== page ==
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 BDP took Turkey's Roboski Kurdish massacre to International Criminal Court ICC

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BDP took Turkey's Roboski Kurdish massacre to International Criminal Court ICC  27.1.2012  

International Criminal Court in the Hague, Netherlands (photo 1)Locals gather in front of the bodies of people who were killed in a Turkish warplane attack in the Ortasu village of Uludere, in the Sirnak province [Turkey Kurdistan], on December 29, 2011. Turkish warplanes killed 23 Kurdish villagers in an air strike near the Iraqi Kurdistan border, Photo: EPA.  See Related Links
January 27, 2012

ANKARA, — The pro-Kurdish Peace and Democracy Party (BDP) has taken the case of Roboski massacre to the International Criminal Court.

BDP Commission of Law completed the file on the slaughter of 34 Kurdish civilians by Turkish Armed Forces (TSK) which bombed around Ortasu (Roboski) village in the Uludere district of Şırnak in Northern Kurdistan on December 28, 2011.

In the application, which includes photographs and reports on the event, the BDP requested an investigation into the massacre by ICC prosecutors.

BDP CP-Chair Selahattin Demirtaş on 24 January stated that they had appealed to UN Human Rights Council to investigate the Roboski massacre.

At a press conference in the Turkish Parliament on Friday, the (BDP) group chairman Hasip Kaplan explained the details of their appeal to International Criminal Court for the investigation on Roboski massacre. Remarking that the application to ICC was signed by BDP Co-Chairs Gültan Kışanak and Selahattin Demirtaş, Kaplan noted that the Roboski massacre wouldn’t be left in the dark.

The appeal, in connection with the “confidentiality decision” of Roboski case, voiced concerns about the concealing of the event just like earlier massacres which have been covered up so far, remarked Group Chair Kaplan.

Kaplan expressed their concerns about the current situation in Turkey which was the most convicted country by the ECHR and fell to the 148th rank in the list of freedom of expression in 2011. BDP Group Chair also criticized Prime Minister’s attitude to press members and remarked that the PM should speak on the basis of judiciary’s decisions, not records of the police organization.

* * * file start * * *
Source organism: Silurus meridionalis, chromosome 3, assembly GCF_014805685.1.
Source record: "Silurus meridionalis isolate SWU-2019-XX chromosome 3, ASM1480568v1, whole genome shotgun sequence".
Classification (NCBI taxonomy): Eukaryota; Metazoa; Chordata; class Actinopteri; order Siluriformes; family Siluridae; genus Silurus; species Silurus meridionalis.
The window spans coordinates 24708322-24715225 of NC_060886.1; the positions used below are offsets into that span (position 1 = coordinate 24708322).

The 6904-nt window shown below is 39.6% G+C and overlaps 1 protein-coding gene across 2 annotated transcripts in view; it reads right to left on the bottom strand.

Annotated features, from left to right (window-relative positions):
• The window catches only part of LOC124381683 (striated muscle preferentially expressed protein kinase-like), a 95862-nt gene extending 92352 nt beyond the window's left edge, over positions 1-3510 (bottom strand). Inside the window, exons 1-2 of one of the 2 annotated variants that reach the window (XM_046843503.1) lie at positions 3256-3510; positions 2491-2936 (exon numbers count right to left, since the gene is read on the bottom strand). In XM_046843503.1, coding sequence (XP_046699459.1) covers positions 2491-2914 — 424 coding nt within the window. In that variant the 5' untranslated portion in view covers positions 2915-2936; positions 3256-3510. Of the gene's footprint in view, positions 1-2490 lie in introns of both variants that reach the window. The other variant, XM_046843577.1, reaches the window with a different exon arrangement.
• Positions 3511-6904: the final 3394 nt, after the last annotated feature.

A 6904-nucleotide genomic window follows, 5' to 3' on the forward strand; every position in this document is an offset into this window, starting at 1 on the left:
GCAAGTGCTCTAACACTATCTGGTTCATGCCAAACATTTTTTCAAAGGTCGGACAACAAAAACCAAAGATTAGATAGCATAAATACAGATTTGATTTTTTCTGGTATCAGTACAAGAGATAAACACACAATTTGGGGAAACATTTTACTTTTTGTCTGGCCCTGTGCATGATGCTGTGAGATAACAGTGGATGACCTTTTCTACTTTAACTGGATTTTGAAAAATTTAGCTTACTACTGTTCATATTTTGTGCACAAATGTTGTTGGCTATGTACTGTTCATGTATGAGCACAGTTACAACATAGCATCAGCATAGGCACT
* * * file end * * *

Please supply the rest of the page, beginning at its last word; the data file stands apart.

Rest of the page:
Asked why BDP didn’t wait for the result of the legal process on the massacre, Kaplan said the followings; “We will apply to all ways in all areas regarding crimes against humanity because the Prime Minister is trying to cover up such a deep trouble and the prosecutor writes down the report at random and rules confidentiality on the case. The crimes against humanity concern everyone, not only nations themselves.”

The application by BDP requested an investigation into the massacre by ICC prosecutors and said that; “The mechanism of the Turkish state not only ignores and denies the reality of the Kurdish people in Turkey but also continuously violates the most basic human rights in terms of the recognition of the Kurdish identity and fulfillment of Kurdish people’s social, economic and cultural rights.”

Putting emphasis on the possibility of nonperformance of a real judgment by the government, the application remarked that the government prevented the revelation of the event by concealing necessary information and documents from legal authorities. The application in this respect pointed to the statements of government officials who deny any intentional act by security forces and promise investigation in case of the discovery of negligence.